Post‐burn scar malignancy: 5‐year management review and experience


The study spotlights a severe uncommon post-burn complication, Marjolin's ulcer, in upper Egypt plastic and wound care centres. This problem is mainly related to inadequate medical care and awareness. No community or race is immune. The underlying malignant transformation mechanism remains unclear. The study aims, according to our experience, to review the prognostic factors through the management protocol of Marjolin's ulcers. This prospective study was conducted in the Aswan University Plastic & Burn surgery department in South Egypt between 2013 and 2020 and investigated 226 patients with chronic post-burn ulceration. Nineteen cases were proved to have Marjolin's ulcer, and the other cases that had been excluded from being malignant went for reconstruction with split-thickness skin graft with/without flap after adequate ulcer debridement. The surgical, oncologic, radiologic indications, and prognostic factors were reviewed according to our management outcome—the assessment with follow-up period extended over 5 years. Histopathology of ulcers ranged among mild, moderate, and poorly differentiated squamous cell carcinoma. One scalp ulcer case showed basosquamous pathology. Most cases presented at age above 50, but no age was immune. The mean latent period was 29 years on average. The lesions' sites varied in their anatomic location where they involved the upper extremity, the scalp, and the lower extremity that had a predilection. Although surgical excision is the primary management line for tumour ablation, other factors may change the management course. During the follow-up period, neoplasm recurrence in the form of lymph node enlargement and/or locoregional metastasis was detected in eight cases. Within 1 year after the intervention, six recurrent cases died, and two were saved. In addition to the case study, this paper reviewed the literature and provided our team a good experience in light of the NCCN protocol for non-melanotic cutaneous carcinoma, although we suffered limited medical resources. It is concluded that early accurate diagnosis, low-grade malignancy, and well-planned individualised surgery with adjuvant radiotherapy were the best prognostic factors. The close follow-up for an early sign of disease recurrence is paramount.

Evidence‐based review of the effects of nutritional supplementation for pressure ulcer prevention


The objective of this evidence-based review was to explore whether the evidence supports the use of nutritional supplements in pressure ulcer (PU) prevention strategies. Several electronic databases, including Ovid MEDLINE (1946 to May week 32 019), Ovid EMBASE (1947 to May 28, 2019), EBSCO CINAHL (until June 13, 2019), Scopus (until July 9, 2019), and the Web of Science (until June 13, 2019) were searched. No limitation was placed on the year of publication. Studies considered for inclusion were those with adult populations, and only English language texts with available full text were reviewed. AMSTAR (a measurement tool to assess systematic reviews) was used to evaluate the quality of the studies included in the systematic review. The Oxford Centre for Evidence-Based Medicine (OCEBM) 2011 Levels of Evidence was used to assess the level of evidence. Appraisal of Guidelines for Research and Evaluation Instrument (AGREE II) was used to assess guideline article, and Appraisal tool for Cross-Sectional Studies (AXIS) was also used for cross-sectional studies. The search identified 1761 studies. After the application of inclusion and exclusion criteria, 24 studies were retained of various designs, including 10 systematic reviews, five clinical reviews, three randomised controlled trials, two observational studies, one quasi-experimental study, one cross-sectional study, one cohort study, and one Clinical Guideline. Two were rated as high-quality reviews, 14 were rated as moderate-quality reviews, five were rated as low-quality reviews, and three were rated as critically low-quality reviews. The majority of the reviewed studies were of low-to-moderate quality because of biases in the study design and incomplete data reporting, which did not fulfil the reporting criteria of the appraisal tools. However, the majority of the studies showed a reduction in PU incidence after nutritional supplement though not significant. Whether the use of pharmacological appraisal tools to assess non-pharmacological studies is appropriate is unclear. Regardless of the low-to-moderate quality of the studies in this review, nutritional supplements appear to play a role in PU prevention.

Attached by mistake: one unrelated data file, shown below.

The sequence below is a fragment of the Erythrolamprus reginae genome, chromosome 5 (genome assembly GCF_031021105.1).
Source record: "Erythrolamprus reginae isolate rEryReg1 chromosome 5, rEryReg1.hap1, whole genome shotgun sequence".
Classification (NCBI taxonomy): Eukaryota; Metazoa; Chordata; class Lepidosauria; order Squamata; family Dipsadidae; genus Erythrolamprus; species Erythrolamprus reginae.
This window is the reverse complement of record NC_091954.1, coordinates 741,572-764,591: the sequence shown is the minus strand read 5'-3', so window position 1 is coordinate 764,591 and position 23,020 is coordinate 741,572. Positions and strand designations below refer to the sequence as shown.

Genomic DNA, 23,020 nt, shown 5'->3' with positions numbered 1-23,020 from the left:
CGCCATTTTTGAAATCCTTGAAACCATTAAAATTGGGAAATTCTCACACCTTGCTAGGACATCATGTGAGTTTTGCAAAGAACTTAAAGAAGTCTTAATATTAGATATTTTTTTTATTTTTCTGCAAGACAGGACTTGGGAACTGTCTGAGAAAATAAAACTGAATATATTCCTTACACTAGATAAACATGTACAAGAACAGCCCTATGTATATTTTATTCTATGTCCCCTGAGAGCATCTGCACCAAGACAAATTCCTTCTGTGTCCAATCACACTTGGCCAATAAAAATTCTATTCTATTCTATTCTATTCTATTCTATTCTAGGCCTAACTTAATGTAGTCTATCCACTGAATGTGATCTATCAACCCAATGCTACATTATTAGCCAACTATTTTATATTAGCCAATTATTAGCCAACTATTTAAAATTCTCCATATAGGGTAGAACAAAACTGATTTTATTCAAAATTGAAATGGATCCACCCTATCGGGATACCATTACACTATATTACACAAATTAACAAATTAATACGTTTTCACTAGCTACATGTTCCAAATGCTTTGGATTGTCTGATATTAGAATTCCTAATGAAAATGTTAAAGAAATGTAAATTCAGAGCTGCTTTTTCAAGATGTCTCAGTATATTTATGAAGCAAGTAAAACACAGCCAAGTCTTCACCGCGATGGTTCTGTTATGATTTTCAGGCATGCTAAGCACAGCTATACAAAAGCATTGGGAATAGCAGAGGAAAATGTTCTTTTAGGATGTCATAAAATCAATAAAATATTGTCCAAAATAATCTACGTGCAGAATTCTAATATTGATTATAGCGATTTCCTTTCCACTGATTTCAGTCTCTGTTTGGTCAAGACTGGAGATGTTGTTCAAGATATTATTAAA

Effect of intermittent pneumatic compression with different inflation pressures on the distal microvascular responses of the foot in people with type 2 diabetes mellitus


Intermittent pneumatic compression (IPC) is commonly used to improve peripheral circulation of the lower extremity. However, its therapeutic dosage for people with type 2 diabetes mellitus (DM) at risk for ulcers is not well established. This study explored the effect of IPC with different inflation pressures on the distal microvascular responses of the foot in people with type 2 DM. Twenty-four subjects with and without DM were recruited. Three IPC protocols with inflation pressures of 60, 90, and 120 mmHg were applied to the foot. The foot skin blood flow (SBF) responses were measured by laser Doppler flowmetry during and after IPC interventions. Results show that all three IPC interventions significantly increased foot SBF of IPC stage in healthy subjects, but only 90 and 120 mmHg IPC significantly improved SBF in diabetic subjects. IPC with 90 and 120 mmHg showed a greater effect than 60 mmHg in both groups, but 120 mmHg IPC was more effective for diabetic subjects. This study demonstrates that 90 and 120 mmHg are effective dosages of IPC for improving blood flow in healthy people, and 120 mmHg IPC may be more suitable for people with type 2 DM.